Cofounders of Spacelabs led by former ISRO scientist Sheela DS (right) Swarna Latha (middle) and Deepa are determined to succeed despite a lack of support. Photo: TikTalk Newsletter
After heading high-intensity projects for decades and leading your team to new heights, most would look forward to putting their feet up as retirement dawns. The former Group Director of Control, Guidance, and Design at the Indian Space Research Organisation, Sheela DS, had also thought along those lines when she retired in 2019 from the premier space research centre.
But four years down the line, she is heading a startup called Spacelabs, founded by an all-women team that has recently secured some prestigious contracts with both public and private sector organisations. The firm is now poised to clock a revenue of over four crore rupees by the end of this financial year.
For all three co-founders of the firm, it is like embarking on a new journey in their own way. Swarna Latha holds an MBA degree but never opted for a full-time job, as she focused on her family duties, and this marks her first full-time job. Deepa is a commerce graduate, and she too is venturing into a full-time career now while balancing family responsibilities.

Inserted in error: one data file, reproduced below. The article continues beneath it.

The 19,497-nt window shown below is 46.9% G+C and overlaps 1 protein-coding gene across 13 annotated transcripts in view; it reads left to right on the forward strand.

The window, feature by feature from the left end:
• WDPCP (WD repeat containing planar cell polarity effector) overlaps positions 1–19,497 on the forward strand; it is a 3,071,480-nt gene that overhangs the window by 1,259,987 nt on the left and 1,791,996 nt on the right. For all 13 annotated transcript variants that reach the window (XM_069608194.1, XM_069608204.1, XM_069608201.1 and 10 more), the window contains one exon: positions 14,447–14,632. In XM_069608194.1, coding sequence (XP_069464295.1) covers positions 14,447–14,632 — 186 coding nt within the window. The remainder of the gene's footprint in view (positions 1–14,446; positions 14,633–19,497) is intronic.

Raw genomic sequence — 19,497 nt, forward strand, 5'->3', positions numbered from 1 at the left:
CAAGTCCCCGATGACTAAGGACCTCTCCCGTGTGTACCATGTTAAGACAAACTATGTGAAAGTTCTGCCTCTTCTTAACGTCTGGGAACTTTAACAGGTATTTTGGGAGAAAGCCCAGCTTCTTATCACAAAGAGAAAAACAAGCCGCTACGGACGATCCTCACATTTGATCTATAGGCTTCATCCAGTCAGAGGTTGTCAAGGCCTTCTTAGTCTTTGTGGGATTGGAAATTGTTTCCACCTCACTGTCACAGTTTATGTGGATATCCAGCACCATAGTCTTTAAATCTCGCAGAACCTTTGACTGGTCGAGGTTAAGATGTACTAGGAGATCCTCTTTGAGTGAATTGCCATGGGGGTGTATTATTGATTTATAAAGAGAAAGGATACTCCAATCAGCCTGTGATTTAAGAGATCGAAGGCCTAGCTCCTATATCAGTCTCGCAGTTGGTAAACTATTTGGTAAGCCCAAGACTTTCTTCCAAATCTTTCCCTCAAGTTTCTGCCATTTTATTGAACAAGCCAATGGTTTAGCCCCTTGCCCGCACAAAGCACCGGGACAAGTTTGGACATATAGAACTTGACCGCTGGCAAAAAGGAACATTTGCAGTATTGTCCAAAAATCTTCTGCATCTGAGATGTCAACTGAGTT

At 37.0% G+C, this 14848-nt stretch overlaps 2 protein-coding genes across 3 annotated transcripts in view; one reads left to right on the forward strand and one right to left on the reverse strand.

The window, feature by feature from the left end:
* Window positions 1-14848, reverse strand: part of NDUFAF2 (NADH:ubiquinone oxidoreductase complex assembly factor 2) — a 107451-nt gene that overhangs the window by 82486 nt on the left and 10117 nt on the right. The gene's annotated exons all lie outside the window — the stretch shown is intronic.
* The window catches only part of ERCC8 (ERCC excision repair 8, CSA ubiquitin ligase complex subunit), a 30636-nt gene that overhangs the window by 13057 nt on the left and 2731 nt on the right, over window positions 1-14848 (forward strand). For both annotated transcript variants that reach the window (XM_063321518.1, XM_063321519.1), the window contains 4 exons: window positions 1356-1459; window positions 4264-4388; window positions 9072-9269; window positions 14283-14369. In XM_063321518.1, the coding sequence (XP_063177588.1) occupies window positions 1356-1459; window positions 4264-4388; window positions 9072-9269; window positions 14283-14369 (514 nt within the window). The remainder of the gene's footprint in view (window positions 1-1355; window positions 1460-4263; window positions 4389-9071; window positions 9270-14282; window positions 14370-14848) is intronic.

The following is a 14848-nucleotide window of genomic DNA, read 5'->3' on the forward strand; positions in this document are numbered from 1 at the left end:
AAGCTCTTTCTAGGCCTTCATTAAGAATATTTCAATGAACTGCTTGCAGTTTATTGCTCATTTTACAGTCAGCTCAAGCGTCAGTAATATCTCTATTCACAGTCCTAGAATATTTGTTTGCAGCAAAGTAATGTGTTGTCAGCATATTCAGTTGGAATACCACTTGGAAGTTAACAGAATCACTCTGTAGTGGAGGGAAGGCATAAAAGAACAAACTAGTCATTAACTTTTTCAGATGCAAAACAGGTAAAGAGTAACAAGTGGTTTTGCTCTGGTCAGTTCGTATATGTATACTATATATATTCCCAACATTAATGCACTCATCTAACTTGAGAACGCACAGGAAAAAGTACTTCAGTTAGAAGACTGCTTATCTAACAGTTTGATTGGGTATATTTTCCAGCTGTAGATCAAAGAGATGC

“I had no plan to start a business of my own and was thinking of settling into a quiet life after retirement, like many of my colleagues. I did take up a consultancy in 2021 during the Covid lockdown days, but that was working online from home,” says Sheela DS.
But the wealth of experience she has in critical areas of space missions attracted startups like Agnikul Cosmos and Skyroot Aerospace which tapped into her knowledge. She helped them out as a consultant during their historic rocket launches, as the private sector took giant strides into the Indian aerospace sector.
As the word got around in the space tech community of her role in their project, a couple of her friends in Trivandrum, now known officially as Thiruvananthapuram, approached her with a plan for a startup that provides guidance and navigation, ground station monitoring and related areas. The idea was to become a provider of solutions for private aerospace companies that were coming up as well as state players.
“First I thought I would remain as an adviser of the company my friends were planning. But as my involvement got bigger and bigger, I decided to take the plunge and became a co-founder of Spacelabs,” says Sheela DS.